Charles Herbert Stuart-Harris

From Wikipedia, the free encyclopedia
Jump to: navigation, search

Professor Sir Charles Herbert Stuart-Harris (born Kings Norton, Birmingham, 12 July 1909,[1] died Sheffield February 1996[2]) was the first full-time professor of medicine at University of Sheffield.

Stuart-Harris was born 12 July 1909 in Kings Norton, the son of a Birmingham general practitioner. In 1935 he received a £55 a year fellowship from the bequest of Sir Henry Royce (of Roll-Royce) to conduct research at the National Institute for Medical Research into the cause and cure of influenza. The following year he went to the United States on a Rockefeller scholarship. In World War II he served in the Royal Army Medical Corps in Europe and the Far East, commanding field laboratories, ending with the rank of colonel and showing an early acumen in the diagnosis of infective diseases. He himself contracted some of those diseases he studied, notably typhus and typhoid.

When he was appointed to the chair at Sheffield in 1946 the shortlist included George White Pickering and Robert Platt who respectively became regius professor of medicine and master of Pembroke College at Oxford and professor of medicine at Manchester and president of the Royal College of Physicians. At Sheffield Stuart-Harris carried out research into poliomyelitis and influenza viruses (the oral polio vaccine underwent its first trials at Sheffield) and set up a major research and epidemiological unit to investigate respiratory illnesses. He identified the difference between influenza and the common cold, showing that several strains of influenza virus existed and that vaccination against one was not necessarily proof against another. Known as the "smiling tiger", he was always courteous but firm. He rarely missed a ward round, outpatient clinic, or teaching session despite his assiduous attendance at and contribution to meetings of national and international bodies.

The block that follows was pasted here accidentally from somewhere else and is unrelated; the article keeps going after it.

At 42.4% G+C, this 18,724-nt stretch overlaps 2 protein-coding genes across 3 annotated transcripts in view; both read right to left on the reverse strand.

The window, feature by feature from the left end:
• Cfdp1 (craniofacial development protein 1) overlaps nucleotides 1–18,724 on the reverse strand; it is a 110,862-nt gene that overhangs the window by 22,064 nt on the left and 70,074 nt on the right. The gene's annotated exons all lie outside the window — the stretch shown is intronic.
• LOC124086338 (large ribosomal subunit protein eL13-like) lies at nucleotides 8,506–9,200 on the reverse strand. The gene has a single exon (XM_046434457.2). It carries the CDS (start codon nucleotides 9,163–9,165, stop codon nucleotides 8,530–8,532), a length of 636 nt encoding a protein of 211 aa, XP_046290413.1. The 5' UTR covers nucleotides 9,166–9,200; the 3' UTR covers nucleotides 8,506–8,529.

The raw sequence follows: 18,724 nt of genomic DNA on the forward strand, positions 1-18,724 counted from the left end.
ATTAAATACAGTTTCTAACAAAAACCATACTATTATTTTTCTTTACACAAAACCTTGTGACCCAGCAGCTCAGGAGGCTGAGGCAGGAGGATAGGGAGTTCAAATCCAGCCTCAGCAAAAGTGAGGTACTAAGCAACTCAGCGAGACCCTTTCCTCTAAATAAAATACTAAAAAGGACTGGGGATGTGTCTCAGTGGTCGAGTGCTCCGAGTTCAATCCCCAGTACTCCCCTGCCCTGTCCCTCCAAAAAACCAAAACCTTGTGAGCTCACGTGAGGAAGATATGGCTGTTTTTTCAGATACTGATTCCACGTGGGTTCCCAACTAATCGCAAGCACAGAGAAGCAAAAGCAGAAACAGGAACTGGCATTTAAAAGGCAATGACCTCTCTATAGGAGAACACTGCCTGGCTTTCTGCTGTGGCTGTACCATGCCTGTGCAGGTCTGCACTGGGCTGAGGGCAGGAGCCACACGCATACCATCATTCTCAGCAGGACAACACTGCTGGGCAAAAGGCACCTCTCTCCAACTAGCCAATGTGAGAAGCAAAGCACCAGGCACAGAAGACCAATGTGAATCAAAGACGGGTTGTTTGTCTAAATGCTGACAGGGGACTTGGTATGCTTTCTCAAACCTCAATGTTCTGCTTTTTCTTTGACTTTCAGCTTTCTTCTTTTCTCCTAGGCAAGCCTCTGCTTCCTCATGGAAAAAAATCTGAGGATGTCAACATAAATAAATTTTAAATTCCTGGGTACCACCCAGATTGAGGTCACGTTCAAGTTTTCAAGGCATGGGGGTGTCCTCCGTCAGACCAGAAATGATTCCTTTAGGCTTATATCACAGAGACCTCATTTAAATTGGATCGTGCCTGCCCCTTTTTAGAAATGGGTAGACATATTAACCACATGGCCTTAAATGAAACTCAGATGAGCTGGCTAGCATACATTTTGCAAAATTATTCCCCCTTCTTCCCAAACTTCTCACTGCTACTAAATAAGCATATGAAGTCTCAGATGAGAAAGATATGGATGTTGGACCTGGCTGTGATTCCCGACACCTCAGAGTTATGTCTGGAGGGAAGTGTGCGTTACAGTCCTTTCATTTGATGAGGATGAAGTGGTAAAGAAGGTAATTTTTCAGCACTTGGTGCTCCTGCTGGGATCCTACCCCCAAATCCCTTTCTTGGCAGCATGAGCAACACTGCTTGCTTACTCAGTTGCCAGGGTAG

He was honoured with a C.B.E. in 1961 and a knighthood in 1970.[3] After retirement he served as postgraduate dean for five years and adviser to the new Chinese medical school in Hong Kong. He was survived by his wife, Marjorie, a daughter and two sons (one a professor of oncology in Australia).


His publications include:

  • Influenza and Other Virus Infections of the Respiratory Tract, Edward Arnold & Co (1953)
  • Medicine Today and the Role of Science in Medical Education (Wade foundation lecture), University of Southampton RGSE (1972)
  • The Contribution of Virology to Contemporary Medicine: The Harveian Oration of 1974, Creative Press (1975)
  • Influenza: The Viruses and the Disease, Hodder & Stoughton Ltd (1976)[4]


  1. ^ G.R.O. births register, July–September 1909, Volume 6c Page 638
  2. ^ G.R.O. deaths index, District No 0481C, Reg. C65A, Ent. 185, DOR 0296
  3. ^ Postgraduate Medical Journal, February 1979, pp. 71-72
  4. ^ Amazon website
  • Obituary, J.J. Daly and Thomas Lodge, British Medical Journal (International Edition), 03/22/97, Vol. 314 Issue 7084, p906